Hodgkin Lymphoma Child

Overview

Definition

Hodgkin lymphoma is a cancer of the lymphatic system. The lymphatic system is a series of tubes and nodes that run through the body. It contains a fluid that helps fight infections and moves waste out of the body.

This cancer starts in a type of lymph cell called a lymphocyte. These cells spread throughout the lymphatic system. Over time, the cells will make it harder for a child's body to fight infections.

The Lymphatic System
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Causes

The exact cause is not known. It may be a mix of genetics and an abnormal response to infection.

Risk Factors

This problem is more common in males. It is also more common in people between the ages of 15 and 34 years, or over 55 years.

Other things that may raise the risk are:

  • A history of mononucleosis and Epstein-Barr virus infection
  • Family history of Hodgkin lymphoma
  • Having a weakened immune system from problems such as HIV/AIDS

SymptomsandDiagnosis

Symptoms

Problems may be:

  • Painless swelling in the neck, armpit, groin, or chest
  • Tiredness
  • Lack of hunger
  • Weight loss
  • Fever
  • Night sweating
  • Itchy skin

Diagnosis

The doctor will ask about your child’s symptoms and health history. A physical exam will be done. It will focus on the lymph nodes.

Blood tests may be done to look for signs of cancer.

Fluid and tissue samples may be taken to look for signs of cancer. This can be done with:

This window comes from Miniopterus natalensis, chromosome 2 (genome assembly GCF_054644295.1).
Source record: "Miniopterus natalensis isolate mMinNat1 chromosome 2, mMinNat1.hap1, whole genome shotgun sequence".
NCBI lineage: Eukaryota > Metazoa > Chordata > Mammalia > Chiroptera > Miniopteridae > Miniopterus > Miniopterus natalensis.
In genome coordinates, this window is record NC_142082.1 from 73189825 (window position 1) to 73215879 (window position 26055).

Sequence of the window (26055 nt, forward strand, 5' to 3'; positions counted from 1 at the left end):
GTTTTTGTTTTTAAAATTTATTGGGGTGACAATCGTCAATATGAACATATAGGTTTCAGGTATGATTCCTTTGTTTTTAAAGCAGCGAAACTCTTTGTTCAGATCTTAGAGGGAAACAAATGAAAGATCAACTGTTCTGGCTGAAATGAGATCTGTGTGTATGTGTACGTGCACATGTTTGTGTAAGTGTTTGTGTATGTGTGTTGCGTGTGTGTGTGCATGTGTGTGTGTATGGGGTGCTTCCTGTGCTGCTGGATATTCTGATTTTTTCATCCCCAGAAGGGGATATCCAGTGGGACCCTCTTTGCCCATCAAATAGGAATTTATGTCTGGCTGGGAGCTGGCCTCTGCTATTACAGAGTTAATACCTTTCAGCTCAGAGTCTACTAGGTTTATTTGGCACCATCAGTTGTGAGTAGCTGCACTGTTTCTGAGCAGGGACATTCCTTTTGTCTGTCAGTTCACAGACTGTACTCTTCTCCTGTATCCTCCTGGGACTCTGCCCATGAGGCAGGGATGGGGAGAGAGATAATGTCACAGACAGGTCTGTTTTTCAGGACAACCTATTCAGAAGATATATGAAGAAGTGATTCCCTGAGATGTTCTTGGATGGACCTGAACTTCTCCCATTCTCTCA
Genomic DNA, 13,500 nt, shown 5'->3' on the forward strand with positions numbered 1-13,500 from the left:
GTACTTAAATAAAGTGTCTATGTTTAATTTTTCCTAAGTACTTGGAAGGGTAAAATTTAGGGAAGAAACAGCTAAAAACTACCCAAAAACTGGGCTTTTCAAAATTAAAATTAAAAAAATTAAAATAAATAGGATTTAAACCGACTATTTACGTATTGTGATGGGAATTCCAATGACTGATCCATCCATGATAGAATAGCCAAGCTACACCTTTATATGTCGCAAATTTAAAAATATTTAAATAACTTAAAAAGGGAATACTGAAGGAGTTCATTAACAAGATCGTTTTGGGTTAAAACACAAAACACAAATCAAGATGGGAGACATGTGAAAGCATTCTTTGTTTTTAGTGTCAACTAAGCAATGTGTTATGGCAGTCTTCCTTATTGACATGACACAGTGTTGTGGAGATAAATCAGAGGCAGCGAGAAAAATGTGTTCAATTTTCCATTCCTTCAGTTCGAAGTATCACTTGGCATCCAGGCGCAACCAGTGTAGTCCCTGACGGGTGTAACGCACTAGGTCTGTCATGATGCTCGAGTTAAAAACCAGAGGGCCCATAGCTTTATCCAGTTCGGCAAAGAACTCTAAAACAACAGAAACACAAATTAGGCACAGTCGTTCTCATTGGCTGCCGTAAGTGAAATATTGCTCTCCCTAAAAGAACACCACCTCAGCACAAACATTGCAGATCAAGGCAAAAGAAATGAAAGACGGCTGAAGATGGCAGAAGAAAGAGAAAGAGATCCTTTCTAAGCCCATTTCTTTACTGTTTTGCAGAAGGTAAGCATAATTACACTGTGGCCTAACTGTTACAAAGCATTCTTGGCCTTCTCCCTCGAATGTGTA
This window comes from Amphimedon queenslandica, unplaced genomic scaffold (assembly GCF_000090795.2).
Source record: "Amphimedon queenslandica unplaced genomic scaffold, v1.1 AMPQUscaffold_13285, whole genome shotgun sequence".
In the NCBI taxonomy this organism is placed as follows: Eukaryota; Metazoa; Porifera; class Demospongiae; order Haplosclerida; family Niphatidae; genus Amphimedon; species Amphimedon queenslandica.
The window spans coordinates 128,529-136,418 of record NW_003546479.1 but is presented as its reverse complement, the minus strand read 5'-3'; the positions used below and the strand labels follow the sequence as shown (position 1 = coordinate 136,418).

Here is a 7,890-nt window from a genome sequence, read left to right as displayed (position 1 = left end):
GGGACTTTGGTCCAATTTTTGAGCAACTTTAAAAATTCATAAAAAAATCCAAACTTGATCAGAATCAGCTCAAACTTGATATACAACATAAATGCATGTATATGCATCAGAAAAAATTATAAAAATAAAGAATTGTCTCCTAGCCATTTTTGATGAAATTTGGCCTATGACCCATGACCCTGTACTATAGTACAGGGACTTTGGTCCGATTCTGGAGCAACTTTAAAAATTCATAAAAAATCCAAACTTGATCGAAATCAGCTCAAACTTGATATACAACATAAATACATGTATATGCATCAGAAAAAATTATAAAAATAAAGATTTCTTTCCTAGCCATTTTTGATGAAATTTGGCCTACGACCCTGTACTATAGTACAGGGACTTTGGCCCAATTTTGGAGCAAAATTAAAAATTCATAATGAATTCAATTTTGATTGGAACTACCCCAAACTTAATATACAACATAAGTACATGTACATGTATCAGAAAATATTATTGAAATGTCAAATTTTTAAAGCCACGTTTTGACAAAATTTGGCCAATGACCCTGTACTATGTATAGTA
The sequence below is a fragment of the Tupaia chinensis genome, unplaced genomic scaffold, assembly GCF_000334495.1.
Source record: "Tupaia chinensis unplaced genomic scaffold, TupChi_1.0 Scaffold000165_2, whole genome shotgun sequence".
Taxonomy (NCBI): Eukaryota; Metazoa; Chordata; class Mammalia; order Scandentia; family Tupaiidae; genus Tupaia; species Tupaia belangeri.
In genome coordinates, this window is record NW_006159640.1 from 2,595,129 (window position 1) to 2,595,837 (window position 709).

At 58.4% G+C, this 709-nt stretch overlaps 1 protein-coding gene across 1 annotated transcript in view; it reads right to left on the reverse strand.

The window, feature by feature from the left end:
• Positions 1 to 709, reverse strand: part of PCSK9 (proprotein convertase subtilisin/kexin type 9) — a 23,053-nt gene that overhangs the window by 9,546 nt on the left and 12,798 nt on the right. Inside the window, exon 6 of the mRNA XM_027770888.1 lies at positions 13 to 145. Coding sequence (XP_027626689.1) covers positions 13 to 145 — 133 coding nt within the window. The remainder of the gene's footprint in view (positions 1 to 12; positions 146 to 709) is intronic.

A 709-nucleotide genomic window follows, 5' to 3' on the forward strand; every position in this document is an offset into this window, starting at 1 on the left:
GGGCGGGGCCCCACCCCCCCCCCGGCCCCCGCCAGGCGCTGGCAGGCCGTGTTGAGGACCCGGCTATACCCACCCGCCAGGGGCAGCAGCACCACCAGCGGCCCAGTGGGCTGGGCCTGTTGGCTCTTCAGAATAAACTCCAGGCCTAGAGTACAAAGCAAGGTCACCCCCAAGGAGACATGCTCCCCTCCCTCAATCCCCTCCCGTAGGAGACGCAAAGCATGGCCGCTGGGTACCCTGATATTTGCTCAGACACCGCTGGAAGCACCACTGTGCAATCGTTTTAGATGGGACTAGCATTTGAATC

• Lymph node biopsy
  • Bone marrow biopsy

Images of the body may need to be taken. This can be done with:

  • X-ray
  • CT scan
  • PET scan
  • MRI scan

Treatments

Treatment

Treatment depends on the stage of the disease. The stage is how far the cancer has spread and what organs are affected.

Options are:

  • One or both of these cancer therapies:
    • Chemotherapy to kill cancer cells using medicines
    • Radiation aimed at a specific area to kill cancer cells
  • Surgery to remove a lymph node
  • A bone marrow or peripheral blood stem cell transplant to help the body rebuild lymph cells

Prevention

There are no known guidelines to prevent this health problem.

This content is reviewed regularly and is updated when new and relevant evidence is made available. This information is neither intended nor implied to be a substitute for professional medical advice. Always seek the advice of your physician or other qualified health provider prior to starting any new treatment or with questions regarding a medical condition.

Edits to original content made by Denver Health.

a (Hodgkin Disease—Child)

RESOURCES

American Cancer Society http://www.cancer.org 

Leukemia and Lymphoma Society http://www.leukemia-lymphoma.org 

CANADIAN RESOURCES

Canadian Cancer Society http://www.cancer.ca 

Lymphoma Foundation Canada http://www.lymphoma.ca 

References

Hodgkin lymphoma. Leukemia and Lymphoma Society website. Available at: https://www.lls.org/lymphoma/hodgkin-lymphoma. Accessed December 17, 2020.

Hodgkin lymphoma (HL). EBSCO DynaMed website. Available at: https://www.dynamed.com/condition/hodgkin-lymphoma-hl. Accessed December 17, 2020.

Shanbhag S, Ambinder RF. Hodgkin lymphoma: A review and update on recent progress. CA Cancer J Clin. 2018 Mar;68(2):116-132.